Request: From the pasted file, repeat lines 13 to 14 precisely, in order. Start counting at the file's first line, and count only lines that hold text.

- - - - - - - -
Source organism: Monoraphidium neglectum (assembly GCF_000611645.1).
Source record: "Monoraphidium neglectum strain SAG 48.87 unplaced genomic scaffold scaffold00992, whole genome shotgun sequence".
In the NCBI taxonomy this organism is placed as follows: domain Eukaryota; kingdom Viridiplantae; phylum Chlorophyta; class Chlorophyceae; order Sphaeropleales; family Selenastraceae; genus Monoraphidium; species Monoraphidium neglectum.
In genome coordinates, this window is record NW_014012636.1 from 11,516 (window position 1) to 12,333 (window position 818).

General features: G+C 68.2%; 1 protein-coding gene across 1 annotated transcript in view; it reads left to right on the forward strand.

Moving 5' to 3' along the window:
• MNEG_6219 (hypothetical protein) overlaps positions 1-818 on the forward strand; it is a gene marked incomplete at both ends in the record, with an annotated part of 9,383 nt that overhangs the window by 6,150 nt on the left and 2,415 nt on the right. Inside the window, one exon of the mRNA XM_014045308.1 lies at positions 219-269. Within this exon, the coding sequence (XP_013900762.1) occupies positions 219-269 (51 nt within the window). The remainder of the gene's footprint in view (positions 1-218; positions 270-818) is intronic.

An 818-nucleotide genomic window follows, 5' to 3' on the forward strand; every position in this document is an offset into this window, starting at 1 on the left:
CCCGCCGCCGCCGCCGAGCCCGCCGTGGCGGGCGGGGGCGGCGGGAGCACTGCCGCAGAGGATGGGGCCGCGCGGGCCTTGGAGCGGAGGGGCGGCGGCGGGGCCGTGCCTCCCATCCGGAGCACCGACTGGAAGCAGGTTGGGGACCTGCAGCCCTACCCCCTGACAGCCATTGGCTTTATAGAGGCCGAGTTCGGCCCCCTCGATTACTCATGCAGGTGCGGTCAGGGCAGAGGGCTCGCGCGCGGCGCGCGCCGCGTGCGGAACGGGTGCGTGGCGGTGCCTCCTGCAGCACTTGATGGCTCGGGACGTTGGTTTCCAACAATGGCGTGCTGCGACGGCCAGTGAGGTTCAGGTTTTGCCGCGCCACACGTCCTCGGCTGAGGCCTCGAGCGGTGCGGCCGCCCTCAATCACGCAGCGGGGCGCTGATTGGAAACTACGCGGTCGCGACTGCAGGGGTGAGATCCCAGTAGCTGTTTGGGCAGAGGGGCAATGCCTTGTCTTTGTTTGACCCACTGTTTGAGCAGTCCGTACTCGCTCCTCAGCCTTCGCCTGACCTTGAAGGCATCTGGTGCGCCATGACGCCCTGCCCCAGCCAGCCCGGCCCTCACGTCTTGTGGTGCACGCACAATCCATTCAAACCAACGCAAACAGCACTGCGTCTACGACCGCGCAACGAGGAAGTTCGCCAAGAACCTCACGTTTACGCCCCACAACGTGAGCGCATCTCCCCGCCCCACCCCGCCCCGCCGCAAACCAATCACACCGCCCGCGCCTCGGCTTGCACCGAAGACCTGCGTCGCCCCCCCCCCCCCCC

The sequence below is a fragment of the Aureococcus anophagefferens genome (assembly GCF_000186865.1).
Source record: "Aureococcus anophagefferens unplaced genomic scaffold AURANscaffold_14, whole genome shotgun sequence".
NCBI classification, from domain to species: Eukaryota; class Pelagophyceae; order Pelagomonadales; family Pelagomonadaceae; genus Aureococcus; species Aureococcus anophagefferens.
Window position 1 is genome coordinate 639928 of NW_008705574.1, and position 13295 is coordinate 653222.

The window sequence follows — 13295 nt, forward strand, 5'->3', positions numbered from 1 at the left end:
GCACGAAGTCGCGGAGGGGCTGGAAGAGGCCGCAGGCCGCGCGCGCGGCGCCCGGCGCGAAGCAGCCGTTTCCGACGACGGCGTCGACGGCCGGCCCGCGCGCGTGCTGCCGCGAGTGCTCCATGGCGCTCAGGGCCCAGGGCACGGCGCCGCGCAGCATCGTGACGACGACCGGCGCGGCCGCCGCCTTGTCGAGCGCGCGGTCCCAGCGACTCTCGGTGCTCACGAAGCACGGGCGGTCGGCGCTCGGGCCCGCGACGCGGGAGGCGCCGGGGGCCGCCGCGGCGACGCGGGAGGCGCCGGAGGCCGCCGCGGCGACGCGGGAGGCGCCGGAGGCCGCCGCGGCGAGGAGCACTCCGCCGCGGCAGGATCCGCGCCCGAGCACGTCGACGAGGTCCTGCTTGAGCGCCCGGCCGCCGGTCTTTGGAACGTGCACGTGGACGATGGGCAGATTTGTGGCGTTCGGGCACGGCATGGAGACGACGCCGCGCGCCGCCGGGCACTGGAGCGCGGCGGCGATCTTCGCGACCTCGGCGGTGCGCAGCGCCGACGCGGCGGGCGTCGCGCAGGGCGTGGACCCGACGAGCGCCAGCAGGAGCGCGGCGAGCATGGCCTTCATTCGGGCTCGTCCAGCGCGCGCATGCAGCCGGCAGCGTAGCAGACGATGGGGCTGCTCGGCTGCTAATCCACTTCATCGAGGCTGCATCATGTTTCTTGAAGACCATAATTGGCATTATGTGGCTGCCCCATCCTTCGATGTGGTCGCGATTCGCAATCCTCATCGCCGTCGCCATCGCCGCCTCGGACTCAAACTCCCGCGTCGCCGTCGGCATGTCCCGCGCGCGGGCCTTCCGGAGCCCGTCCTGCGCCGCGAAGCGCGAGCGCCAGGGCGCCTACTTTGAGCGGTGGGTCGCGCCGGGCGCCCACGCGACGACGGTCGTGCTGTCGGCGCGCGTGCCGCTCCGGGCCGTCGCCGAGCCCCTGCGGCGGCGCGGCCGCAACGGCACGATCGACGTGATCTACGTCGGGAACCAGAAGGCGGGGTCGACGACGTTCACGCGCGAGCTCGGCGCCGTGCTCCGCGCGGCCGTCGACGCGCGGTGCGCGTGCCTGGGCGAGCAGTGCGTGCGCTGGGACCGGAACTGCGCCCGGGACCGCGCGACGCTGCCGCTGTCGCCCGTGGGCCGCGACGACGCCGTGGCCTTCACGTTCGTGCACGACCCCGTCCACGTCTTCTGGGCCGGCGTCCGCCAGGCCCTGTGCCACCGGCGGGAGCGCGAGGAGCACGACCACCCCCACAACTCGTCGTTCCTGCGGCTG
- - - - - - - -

Window position 1 is genome coordinate 639928 of NW_008705574.1, and position 13295 is coordinate 653222.

The window sequence follows — 13295 nt, forward strand, 5'->3', positions numbered from 1 at the left end: